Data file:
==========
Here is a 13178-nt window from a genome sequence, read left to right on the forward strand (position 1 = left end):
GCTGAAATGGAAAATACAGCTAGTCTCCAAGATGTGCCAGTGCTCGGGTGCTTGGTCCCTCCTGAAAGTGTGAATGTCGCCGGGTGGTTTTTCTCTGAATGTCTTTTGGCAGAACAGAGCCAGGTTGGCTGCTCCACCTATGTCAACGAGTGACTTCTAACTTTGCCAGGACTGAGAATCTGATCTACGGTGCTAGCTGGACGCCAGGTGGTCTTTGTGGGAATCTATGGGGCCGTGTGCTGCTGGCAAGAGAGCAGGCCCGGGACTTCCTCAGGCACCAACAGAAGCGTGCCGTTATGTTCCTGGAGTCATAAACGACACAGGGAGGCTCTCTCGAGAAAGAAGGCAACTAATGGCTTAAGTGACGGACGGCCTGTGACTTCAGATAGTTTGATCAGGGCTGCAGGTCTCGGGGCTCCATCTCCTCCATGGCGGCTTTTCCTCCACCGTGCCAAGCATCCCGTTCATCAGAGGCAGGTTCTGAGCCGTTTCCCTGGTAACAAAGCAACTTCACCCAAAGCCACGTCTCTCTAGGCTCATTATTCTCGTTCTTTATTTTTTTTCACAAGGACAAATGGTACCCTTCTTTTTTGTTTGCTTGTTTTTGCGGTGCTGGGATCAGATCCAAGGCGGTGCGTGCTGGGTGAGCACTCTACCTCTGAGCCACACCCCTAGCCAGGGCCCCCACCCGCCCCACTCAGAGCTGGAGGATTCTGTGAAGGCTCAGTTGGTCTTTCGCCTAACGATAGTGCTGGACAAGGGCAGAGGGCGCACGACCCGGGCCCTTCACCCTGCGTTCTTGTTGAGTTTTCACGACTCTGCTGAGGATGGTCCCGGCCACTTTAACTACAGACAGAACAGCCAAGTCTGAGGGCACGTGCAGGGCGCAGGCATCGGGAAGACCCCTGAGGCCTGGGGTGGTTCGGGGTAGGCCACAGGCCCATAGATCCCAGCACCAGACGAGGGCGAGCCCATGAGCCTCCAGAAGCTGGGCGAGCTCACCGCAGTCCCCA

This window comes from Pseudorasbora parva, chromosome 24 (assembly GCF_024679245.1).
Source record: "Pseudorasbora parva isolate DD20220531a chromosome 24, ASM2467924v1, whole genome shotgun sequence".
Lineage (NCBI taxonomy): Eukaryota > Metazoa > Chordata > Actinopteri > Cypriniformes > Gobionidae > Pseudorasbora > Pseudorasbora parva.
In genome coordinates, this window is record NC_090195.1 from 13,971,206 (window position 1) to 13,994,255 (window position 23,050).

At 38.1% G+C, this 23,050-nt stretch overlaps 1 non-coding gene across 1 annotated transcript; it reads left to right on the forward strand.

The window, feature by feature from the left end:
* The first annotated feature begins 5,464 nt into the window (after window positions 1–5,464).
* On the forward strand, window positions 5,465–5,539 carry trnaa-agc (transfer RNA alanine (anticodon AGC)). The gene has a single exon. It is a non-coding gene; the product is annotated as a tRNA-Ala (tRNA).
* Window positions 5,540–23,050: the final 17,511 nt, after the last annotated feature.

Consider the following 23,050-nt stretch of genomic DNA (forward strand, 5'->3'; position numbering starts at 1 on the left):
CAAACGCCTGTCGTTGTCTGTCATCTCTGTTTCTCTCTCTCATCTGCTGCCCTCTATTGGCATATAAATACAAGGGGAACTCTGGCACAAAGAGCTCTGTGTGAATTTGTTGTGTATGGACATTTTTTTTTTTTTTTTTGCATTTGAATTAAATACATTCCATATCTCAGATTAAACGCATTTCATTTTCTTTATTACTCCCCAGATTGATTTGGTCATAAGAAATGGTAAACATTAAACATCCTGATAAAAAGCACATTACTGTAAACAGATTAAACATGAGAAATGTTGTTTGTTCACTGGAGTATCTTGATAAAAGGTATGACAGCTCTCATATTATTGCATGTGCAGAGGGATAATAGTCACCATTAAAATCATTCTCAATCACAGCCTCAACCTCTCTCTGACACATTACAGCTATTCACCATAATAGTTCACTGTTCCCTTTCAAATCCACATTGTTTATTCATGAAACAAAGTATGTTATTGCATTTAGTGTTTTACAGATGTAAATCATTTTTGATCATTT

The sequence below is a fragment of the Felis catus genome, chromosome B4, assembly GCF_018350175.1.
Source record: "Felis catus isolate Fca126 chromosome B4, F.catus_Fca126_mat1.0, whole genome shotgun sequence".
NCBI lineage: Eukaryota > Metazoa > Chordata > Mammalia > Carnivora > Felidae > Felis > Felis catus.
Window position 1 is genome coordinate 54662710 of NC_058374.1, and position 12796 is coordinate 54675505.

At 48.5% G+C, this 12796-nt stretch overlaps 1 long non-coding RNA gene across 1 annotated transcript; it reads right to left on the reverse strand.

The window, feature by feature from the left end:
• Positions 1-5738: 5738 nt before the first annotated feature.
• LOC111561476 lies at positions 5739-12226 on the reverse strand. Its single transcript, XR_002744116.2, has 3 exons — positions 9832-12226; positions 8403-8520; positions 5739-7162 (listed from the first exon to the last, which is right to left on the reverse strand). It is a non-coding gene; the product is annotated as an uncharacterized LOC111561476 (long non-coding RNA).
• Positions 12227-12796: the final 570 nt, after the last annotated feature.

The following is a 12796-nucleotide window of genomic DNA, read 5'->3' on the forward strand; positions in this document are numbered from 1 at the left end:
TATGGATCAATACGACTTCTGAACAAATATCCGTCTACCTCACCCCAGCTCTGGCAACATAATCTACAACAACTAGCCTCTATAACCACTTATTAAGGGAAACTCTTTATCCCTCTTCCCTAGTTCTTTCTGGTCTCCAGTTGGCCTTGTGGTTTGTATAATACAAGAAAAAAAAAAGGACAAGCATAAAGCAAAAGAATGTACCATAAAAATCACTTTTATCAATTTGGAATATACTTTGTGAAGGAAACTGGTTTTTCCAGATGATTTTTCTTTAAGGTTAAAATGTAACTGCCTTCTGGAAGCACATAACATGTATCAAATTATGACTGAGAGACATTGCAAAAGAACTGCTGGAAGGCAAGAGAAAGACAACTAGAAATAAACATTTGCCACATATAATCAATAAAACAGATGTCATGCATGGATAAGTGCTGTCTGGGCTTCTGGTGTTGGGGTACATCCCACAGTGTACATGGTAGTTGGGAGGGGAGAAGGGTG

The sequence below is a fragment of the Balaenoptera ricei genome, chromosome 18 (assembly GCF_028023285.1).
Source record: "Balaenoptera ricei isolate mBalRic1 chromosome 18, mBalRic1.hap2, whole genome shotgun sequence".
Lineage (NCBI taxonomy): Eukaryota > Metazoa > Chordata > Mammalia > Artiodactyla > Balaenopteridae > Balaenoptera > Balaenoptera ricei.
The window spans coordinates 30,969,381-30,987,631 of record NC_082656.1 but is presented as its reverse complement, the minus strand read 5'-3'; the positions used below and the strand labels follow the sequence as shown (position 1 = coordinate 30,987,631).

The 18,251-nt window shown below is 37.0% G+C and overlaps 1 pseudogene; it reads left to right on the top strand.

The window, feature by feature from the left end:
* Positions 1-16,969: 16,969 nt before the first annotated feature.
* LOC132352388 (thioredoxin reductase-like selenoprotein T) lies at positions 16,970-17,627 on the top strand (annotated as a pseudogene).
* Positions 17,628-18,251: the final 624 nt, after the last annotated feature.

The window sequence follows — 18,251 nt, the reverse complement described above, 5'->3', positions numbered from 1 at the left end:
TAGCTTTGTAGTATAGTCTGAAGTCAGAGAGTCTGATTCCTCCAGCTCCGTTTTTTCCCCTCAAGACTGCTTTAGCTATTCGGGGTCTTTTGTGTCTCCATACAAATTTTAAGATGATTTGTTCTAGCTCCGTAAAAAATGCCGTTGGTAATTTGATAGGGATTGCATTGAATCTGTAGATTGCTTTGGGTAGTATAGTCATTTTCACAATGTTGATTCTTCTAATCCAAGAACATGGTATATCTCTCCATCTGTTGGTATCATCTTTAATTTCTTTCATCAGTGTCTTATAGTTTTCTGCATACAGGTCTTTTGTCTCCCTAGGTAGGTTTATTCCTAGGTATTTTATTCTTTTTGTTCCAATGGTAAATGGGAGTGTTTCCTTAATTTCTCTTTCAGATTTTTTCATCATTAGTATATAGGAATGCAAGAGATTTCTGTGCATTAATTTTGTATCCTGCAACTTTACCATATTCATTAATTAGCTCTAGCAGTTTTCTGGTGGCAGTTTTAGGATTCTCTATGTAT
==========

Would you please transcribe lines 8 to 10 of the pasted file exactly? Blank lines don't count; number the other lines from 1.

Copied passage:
The window, feature by feature from the left end:
* The first annotated feature begins 5,464 nt into the window (after window positions 1–5,464).
* On the forward strand, window positions 5,465–5,539 carry trnaa-agc (transfer RNA alanine (anticodon AGC)). The gene has a single exon. It is a non-coding gene; the product is annotated as a tRNA-Ala (tRNA).